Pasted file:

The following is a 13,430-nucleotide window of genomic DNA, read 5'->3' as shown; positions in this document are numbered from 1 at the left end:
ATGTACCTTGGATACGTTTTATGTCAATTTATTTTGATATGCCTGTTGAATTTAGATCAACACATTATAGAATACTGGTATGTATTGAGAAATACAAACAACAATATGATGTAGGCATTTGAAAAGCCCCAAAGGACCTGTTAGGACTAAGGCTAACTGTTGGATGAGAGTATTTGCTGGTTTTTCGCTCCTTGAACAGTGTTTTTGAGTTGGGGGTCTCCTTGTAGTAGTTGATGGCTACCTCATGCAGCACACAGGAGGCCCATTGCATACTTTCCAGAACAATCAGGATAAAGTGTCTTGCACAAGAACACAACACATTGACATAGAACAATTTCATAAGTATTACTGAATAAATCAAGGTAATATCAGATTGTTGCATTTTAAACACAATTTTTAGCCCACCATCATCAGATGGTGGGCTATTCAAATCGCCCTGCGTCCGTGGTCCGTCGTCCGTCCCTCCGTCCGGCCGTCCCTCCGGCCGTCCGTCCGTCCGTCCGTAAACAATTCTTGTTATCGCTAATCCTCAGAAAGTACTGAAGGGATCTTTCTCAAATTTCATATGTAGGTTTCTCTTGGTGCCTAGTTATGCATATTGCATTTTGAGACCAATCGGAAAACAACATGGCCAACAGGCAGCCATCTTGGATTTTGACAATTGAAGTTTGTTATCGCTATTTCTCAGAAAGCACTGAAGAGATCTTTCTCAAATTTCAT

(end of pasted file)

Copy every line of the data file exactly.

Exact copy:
The following is a 13,430-nucleotide window of genomic DNA, read 5'->3' as shown; positions in this document are numbered from 1 at the left end:
ATGTACCTTGGATACGTTTTATGTCAATTTATTTTGATATGCCTGTTGAATTTAGATCAACACATTATAGAATACTGGTATGTATTGAGAAATACAAACAACAATATGATGTAGGCATTTGAAAAGCCCCAAAGGACCTGTTAGGACTAAGGCTAACTGTTGGATGAGAGTATTTGCTGGTTTTTCGCTCCTTGAACAGTGTTTTTGAGTTGGGGGTCTCCTTGTAGTAGTTGATGGCTACCTCATGCAGCACACAGGAGGCCCATTGCATACTTTCCAGAACAATCAGGATAAAGTGTCTTGCACAAGAACACAACACATTGACATAGAACAATTTCATAAGTATTACTGAATAAATCAAGGTAATATCAGATTGTTGCATTTTAAACACAATTTTTAGCCCACCATCATCAGATGGTGGGCTATTCAAATCGCCCTGCGTCCGTGGTCCGTCGTCCGTCCCTCCGTCCGGCCGTCCCTCCGGCCGTCCGTCCGTCCGTCCGTAAACAATTCTTGTTATCGCTAATCCTCAGAAAGTACTGAAGGGATCTTTCTCAAATTTCATATGTAGGTTTCTCTTGGTGCCTAGTTATGCATATTGCATTTTGAGACCAATCGGAAAACAACATGGCCAACAGGCAGCCATCTTGGATTTTGACAATTGAAGTTTGTTATCGCTATTTCTCAGAAAGCACTGAAGAGATCTTTCTCAAATTTCAT